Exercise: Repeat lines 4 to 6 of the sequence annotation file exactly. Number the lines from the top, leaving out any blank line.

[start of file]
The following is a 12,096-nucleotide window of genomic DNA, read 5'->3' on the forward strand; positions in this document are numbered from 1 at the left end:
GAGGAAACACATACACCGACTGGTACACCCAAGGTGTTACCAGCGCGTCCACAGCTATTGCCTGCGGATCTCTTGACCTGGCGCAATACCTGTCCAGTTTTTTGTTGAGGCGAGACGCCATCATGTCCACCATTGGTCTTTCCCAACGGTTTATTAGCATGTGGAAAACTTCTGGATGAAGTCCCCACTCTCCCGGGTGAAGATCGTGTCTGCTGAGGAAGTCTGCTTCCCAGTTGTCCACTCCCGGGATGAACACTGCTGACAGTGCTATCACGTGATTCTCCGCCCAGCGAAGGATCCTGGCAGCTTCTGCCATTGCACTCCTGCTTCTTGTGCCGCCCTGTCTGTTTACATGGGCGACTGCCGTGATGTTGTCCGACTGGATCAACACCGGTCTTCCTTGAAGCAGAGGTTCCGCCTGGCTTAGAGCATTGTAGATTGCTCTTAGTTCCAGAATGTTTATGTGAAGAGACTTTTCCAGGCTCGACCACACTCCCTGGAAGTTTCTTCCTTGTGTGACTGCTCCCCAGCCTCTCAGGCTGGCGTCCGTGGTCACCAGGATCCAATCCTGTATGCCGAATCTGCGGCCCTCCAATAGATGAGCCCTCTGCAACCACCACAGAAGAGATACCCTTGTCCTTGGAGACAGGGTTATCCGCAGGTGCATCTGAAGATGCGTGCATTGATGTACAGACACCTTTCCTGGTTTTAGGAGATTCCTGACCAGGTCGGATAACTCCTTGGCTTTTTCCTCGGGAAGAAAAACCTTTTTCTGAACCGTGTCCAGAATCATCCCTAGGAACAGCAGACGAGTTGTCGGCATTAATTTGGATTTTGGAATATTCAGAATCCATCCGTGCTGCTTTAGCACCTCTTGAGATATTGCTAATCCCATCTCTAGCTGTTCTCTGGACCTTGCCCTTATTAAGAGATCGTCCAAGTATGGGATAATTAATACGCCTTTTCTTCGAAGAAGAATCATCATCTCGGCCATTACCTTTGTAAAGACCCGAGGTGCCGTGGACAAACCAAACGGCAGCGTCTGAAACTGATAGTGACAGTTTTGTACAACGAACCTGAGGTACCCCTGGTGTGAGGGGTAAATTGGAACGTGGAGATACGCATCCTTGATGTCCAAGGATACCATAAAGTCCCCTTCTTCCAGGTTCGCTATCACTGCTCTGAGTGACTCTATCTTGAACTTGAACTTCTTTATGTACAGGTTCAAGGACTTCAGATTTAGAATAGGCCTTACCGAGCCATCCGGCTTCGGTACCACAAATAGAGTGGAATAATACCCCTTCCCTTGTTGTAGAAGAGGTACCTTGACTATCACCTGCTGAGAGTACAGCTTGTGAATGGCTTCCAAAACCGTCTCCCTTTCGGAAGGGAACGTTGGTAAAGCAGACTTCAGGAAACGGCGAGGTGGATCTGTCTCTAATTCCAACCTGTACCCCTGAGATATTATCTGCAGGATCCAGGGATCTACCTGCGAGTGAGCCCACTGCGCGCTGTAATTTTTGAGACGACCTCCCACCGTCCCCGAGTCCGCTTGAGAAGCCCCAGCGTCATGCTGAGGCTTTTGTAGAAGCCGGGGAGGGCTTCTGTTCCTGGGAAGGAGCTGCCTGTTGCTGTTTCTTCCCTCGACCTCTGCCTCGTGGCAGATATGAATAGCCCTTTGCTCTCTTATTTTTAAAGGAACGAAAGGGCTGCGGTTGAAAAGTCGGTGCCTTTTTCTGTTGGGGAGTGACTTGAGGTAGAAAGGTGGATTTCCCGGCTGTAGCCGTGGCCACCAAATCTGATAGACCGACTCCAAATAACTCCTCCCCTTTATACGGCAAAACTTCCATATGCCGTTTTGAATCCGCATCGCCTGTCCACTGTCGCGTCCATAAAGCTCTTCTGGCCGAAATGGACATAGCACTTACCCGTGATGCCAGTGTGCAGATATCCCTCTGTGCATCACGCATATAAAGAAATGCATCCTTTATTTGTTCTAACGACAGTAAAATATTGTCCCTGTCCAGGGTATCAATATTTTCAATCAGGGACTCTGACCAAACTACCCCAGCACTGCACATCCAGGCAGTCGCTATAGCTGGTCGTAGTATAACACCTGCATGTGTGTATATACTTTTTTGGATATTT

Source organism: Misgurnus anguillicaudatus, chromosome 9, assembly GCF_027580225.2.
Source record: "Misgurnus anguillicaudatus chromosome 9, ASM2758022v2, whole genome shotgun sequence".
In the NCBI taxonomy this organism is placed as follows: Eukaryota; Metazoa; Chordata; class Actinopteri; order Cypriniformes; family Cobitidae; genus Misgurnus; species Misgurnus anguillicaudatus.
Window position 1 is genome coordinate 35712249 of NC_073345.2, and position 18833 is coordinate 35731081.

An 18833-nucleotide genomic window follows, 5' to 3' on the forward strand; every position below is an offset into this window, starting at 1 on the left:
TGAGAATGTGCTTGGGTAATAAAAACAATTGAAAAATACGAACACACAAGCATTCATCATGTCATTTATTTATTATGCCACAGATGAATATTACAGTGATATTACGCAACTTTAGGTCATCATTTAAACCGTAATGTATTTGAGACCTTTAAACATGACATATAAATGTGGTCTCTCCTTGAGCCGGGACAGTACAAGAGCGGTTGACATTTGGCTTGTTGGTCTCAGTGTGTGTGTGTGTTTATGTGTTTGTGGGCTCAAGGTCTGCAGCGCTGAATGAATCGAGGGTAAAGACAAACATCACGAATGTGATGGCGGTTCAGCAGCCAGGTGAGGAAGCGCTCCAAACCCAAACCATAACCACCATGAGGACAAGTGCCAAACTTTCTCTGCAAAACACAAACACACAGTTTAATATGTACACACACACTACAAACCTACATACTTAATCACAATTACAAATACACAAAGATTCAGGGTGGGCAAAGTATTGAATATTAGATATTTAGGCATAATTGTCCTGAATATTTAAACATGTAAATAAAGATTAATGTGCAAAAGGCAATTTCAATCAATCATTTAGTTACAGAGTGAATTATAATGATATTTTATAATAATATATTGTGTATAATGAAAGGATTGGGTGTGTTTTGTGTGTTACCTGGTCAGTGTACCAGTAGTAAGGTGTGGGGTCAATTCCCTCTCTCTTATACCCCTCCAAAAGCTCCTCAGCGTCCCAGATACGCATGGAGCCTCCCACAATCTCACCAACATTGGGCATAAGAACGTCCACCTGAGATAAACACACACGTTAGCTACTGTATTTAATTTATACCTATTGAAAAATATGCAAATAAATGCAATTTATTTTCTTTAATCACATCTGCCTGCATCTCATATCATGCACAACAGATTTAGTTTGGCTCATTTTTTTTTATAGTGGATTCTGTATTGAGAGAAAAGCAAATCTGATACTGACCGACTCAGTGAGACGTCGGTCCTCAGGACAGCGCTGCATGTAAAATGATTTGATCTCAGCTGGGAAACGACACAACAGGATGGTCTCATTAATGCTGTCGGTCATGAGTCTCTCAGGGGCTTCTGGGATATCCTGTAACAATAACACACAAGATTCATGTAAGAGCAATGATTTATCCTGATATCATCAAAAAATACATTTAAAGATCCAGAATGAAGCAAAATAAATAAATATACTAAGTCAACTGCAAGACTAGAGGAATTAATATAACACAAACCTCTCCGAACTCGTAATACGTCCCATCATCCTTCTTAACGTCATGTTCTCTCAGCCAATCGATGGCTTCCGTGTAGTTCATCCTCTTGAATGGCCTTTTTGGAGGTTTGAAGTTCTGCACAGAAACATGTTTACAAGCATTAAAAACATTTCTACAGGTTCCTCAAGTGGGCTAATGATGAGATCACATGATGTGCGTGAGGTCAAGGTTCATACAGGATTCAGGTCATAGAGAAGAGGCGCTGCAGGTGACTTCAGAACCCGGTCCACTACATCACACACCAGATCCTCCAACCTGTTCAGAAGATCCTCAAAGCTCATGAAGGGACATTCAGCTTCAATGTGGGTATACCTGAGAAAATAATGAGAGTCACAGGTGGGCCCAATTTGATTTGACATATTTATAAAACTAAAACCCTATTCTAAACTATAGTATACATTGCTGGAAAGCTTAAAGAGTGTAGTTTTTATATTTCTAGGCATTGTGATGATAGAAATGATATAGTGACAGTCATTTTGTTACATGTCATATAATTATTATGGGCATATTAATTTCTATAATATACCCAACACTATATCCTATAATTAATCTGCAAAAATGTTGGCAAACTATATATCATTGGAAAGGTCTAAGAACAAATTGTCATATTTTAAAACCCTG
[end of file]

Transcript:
Source record: "Misgurnus anguillicaudatus chromosome 9, ASM2758022v2, whole genome shotgun sequence".
In the NCBI taxonomy this organism is placed as follows: Eukaryota; Metazoa; Chordata; class Actinopteri; order Cypriniformes; family Cobitidae; genus Misgurnus; species Misgurnus anguillicaudatus.
Window position 1 is genome coordinate 35712249 of NC_073345.2, and position 18833 is coordinate 35731081.